Nothing ruins the post-sex glow like realizing the condom broke. Now what?
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“You’re probably anxious about what to do next. It’s natural to jump to worst-case scenarios,” says sexual health specialist Henry Ng, MD, MPH. “But don’t let your fears get the best of you. Take a breath.”
Don’t panic but do get prompt medical care. Dr. Ng explains what to do next and what to expect.
If the condom broke while you were having sex, you may be worried about:
“Seek care right away,” Dr. Ng advises. “If you have a primary care provider, that’s a good place to start.” When you contact your healthcare provider, say you have an urgent concern. You may be able to get a same-day appointment.
If you don’t have a primary care provider, your options for quick care include:
“Go where you think you’ll feel most comfortable talking openly about sex and your needs,” encourages Dr. Ng. “When you call for an appointment, check that the clinic provides emergency contraception and STI testing, depending on your concerns.”
Dr. Ng also advises against going to the emergency room unless you have a true medical emergency. Trips to the ER can be very costly, and it’s better not to tie up emergency services unless you need them.
If you’re worried about potential unwanted pregnancy, get emergency contraception as soon as possible after unprotected sex. Dr. Ng explains your options.
Known as a “morning-after pill,” Plan B One-Step® and its generics (My Choice®, My Way®, Preventeza®, Take Action®) are available over the counter. It’s best to take it within 72 hours (three days) of unprotected sex, but you can take it up to five days after.
“The longer you wait, the less effective Plan B is for preventing pregnancy,” says Dr. Ng. “So, it’s really important to get it within that three-day window.”
Plan B One-Step and the generic versions contain levonorgestrel, a synthetic hormone used in some birth control pills. But the dose is different than regular birth control pills. You take Plan B One-Step in one dose.
Another morning-after pill option is ella®, but it’s only available with a prescription. It’s a single-dose pill, and you can take it up to five days after unprotected sex. But like Plan B, ella is most effective if you take it within the first 72 hours.
“We typically don’t recommend taking multiple birth control pills for emergency contraception,” says Dr. Ng. “The pills you have on hand may not be the right type of drug or the right dose to prevent pregnancy.”
He says the most effective options are Plan B One-Step (or its generics) and ella, which are approved by the U.S. Food and Drug Administration (FDA) for emergency birth control.
Potential STI exposure can be scary to think about. And even if your partner doesn’t show symptoms of an STI, they could still have one.
If possible, ask your partner about their STI status. If they currently have an STI, you know you need to get tested. If you’re unsure if your partner exposed you to an STI, you may still want to get tested.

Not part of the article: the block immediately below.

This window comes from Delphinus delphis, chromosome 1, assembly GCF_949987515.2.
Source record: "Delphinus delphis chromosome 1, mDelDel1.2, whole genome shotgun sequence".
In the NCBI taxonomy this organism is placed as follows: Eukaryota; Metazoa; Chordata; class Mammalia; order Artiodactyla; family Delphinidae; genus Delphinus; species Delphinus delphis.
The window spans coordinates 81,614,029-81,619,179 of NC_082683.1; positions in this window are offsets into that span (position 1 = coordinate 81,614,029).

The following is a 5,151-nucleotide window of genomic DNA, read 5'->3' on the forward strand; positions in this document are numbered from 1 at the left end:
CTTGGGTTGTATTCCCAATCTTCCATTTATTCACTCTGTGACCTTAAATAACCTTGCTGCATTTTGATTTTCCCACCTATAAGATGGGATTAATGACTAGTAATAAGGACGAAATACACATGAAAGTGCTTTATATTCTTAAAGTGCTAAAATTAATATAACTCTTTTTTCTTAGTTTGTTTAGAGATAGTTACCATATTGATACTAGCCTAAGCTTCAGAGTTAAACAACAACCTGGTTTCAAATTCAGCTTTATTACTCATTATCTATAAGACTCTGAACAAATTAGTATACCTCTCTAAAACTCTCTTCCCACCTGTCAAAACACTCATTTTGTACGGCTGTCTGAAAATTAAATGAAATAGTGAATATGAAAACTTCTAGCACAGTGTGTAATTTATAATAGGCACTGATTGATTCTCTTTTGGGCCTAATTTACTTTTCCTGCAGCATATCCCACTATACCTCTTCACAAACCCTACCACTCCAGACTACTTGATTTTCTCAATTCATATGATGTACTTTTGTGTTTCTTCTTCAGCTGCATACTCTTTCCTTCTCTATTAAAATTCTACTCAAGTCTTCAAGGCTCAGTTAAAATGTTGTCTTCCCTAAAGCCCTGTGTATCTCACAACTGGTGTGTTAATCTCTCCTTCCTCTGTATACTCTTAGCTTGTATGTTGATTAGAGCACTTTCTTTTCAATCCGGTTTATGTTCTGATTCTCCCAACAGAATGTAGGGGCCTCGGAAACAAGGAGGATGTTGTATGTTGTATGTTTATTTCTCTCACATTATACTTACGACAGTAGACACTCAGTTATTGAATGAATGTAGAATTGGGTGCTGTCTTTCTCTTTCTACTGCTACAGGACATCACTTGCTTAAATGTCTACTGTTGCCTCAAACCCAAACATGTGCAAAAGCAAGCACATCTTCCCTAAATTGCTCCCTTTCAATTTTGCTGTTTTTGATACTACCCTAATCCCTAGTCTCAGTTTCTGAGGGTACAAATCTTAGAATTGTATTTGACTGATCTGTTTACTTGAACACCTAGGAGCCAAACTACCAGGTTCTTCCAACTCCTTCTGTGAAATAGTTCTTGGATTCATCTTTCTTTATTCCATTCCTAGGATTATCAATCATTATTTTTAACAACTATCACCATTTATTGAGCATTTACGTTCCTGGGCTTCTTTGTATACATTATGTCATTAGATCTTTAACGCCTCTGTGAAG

STIs are widespread and on the rise in the U.S. According to the Centers for Disease Control and Prevention (CDC), about 1 in 5 people have an STI. Some people have an STI but don’t have any symptoms.
Dr. Ng says the most common STIs are gonorrhea and chlamydia, both bacterial infections. Syphilis is also a bacterial STI. If you’ve been exposed, the bacteria will show up on a test right away. Tests are typically done by taking a pee (urine) sample or swabbing your genital area.
“When you get tested, talk to your provider about how you express yourself sexually — the type of sexual activity you engage in,” Dr. Ng says. “A urine test and genital swab may miss a gonorrhea or chlamydia infection if you engaged in oral sex, for example.” Be sure to ask for an oral or rectal swab if you had oral or anal sex.
Antibiotics can treat gonorrhea and chlamydia. Dr. Ng urges that you seek out treatment quickly for these conditions, so you can avoid complications like pelvic inflammatory disease (PID), urethritis or infertility.
STIs that are viruses include:
These viral STIs won’t show up on a blood test right away. It takes time for your body to make antibodies to the virus, which are the signs (markers) that show up on a test. But it’s still important to get tested, especially if you think you were exposed. Your care provider will guide you on the testing windows for viral STIs.
If you know you were exposed to HIV, get medical care right away. Preventive treatments, called post-exposure prophylaxis (PEP), can protect you, but you must begin taking PEP within 72 hours of exposure to HIV.
“Also consider talking to your care provider about going on pre-exposure prophylaxis for HIV,” suggests Dr. Ng. This medication, often called PrEP, is for people who don’t have HIV but are at risk of getting the virus. You take it every day, and it can lower your risk of sexually transmitted HIV by up to 99%.
There’s no such thing as perfect protection during sex. Even though condoms can fail, it happens rarely, and they’re still your best defense against STIs. Condoms (and there are many different types) are effective birth control when used consistently and correctly.